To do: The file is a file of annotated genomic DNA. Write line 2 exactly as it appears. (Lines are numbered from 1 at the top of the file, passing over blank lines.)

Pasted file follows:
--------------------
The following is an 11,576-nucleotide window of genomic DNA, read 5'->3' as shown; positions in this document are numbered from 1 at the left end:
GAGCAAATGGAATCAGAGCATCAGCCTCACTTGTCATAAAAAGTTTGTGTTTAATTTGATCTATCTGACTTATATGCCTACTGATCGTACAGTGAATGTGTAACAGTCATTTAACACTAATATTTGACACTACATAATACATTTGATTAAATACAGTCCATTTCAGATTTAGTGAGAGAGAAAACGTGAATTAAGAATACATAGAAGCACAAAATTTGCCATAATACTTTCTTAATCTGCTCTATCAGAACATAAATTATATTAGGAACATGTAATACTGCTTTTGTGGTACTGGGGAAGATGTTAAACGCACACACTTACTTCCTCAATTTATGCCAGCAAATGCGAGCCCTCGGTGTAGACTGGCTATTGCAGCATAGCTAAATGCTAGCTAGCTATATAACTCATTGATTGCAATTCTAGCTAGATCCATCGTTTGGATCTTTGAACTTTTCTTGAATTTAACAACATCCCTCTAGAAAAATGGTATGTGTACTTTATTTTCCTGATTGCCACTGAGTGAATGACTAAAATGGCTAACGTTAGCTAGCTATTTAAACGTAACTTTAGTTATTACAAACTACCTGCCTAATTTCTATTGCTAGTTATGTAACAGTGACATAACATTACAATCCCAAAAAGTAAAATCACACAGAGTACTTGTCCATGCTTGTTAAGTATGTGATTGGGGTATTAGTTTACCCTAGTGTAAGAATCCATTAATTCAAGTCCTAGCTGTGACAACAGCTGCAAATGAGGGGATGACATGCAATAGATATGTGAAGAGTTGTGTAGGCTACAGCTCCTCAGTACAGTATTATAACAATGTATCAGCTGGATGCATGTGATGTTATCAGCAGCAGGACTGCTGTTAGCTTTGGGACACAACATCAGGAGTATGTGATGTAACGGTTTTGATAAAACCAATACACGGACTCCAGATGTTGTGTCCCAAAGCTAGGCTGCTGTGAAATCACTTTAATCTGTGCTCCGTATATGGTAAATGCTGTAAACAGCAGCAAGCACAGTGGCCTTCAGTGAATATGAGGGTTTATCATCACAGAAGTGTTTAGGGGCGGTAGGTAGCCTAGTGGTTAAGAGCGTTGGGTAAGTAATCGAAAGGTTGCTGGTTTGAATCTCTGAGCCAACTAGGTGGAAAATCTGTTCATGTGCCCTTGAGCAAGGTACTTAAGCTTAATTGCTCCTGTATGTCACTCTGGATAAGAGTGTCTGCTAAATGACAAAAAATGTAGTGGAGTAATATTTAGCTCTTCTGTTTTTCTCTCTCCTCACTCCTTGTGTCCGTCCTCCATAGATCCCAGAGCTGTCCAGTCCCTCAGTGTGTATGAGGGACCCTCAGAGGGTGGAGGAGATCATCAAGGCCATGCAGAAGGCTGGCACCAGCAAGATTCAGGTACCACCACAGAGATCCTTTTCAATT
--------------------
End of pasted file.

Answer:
GAGCAAATGGAATCAGAGCATCAGCCTCACTTGTCATAAAAAGTTTGTGTTTAATTTGATCTATCTGACTTATATGCCTACTGATCGTACAGTGAATGTGTAACAGTCATTTAACACTAATATTTGACACTACATAATACATTTGATTAAATACAGTCCATTTCAGATTTAGTGAGAGAGAAAACGTGAATTAAGAATACATAGAAGCACAAAATTTGCCATAATACTTTCTTAATCTGCTCTATCAGAACATAAATTATATTAGGAACATGTAATACTGCTTTTGTGGTACTGGGGAAGATGTTAAACGCACACACTTACTTCCTCAATTTATGCCAGCAAATGCGAGCCCTCGGTGTAGACTGGCTATTGCAGCATAGCTAAATGCTAGCTAGCTATATAACTCATTGATTGCAATTCTAGCTAGATCCATCGTTTGGATCTTTGAACTTTTCTTGAATTTAACAACATCCCTCTAGAAAAATGGTATGTGTACTTTATTTTCCTGATTGCCACTGAGTGAATGACTAAAATGGCTAACGTTAGCTAGCTATTTAAACGTAACTTTAGTTATTACAAACTACCTGCCTAATTTCTATTGCTAGTTATGTAACAGTGACATAACATTACAATCCCAAAAAGTAAAATCACACAGAGTACTTGTCCATGCTTGTTAAGTATGTGATTGGGGTATTAGTTTACCCTAGTGTAAGAATCCATTAATTCAAGTCCTAGCTGTGACAACAGCTGCAAATGAGGGGATGACATGCAATAGATATGTGAAGAGTTGTGTAGGCTACAGCTCCTCAGTACAGTATTATAACAATGTATCAGCTGGATGCATGTGATGTTATCAGCAGCAGGACTGCTGTTAGCTTTGGGACACAACATCAGGAGTATGTGATGTAACGGTTTTGATAAAACCAATACACGGACTCCAGATGTTGTGTCCCAAAGCTAGGCTGCTGTGAAATCACTTTAATCTGTGCTCCGTATATGGTAAATGCTGTAAACAGCAGCAAGCACAGTGGCCTTCAGTGAATATGAGGGTTTATCATCACAGAAGTGTTTAGGGGCGGTAGGTAGCCTAGTGGTTAAGAGCGTTGGGTAAGTAATCGAAAGGTTGCTGGTTTGAATCTCTGAGCCAACTAGGTGGAAAATCTGTTCATGTGCCCTTGAGCAAGGTACTTAAGCTTAATTGCTCCTGTATGTCACTCTGGATAAGAGTGTCTGCTAAATGACAAAAAATGTAGTGGAGTAATATTTAGCTCTTCTGTTTTTCTCTCTCCTCACTCCTTGTGTCCGTCCTCCATAGATCCCAGAGCTGTCCAGTCCCTCAGTGTGTATGAGGGACCCTCAGAGGGTGGAGGAGATCATCAAGGCCATGCAGAAGGCTGGCACCAGCAAGATTCAGGTACCACCACAGAGATCCTTTTCAATT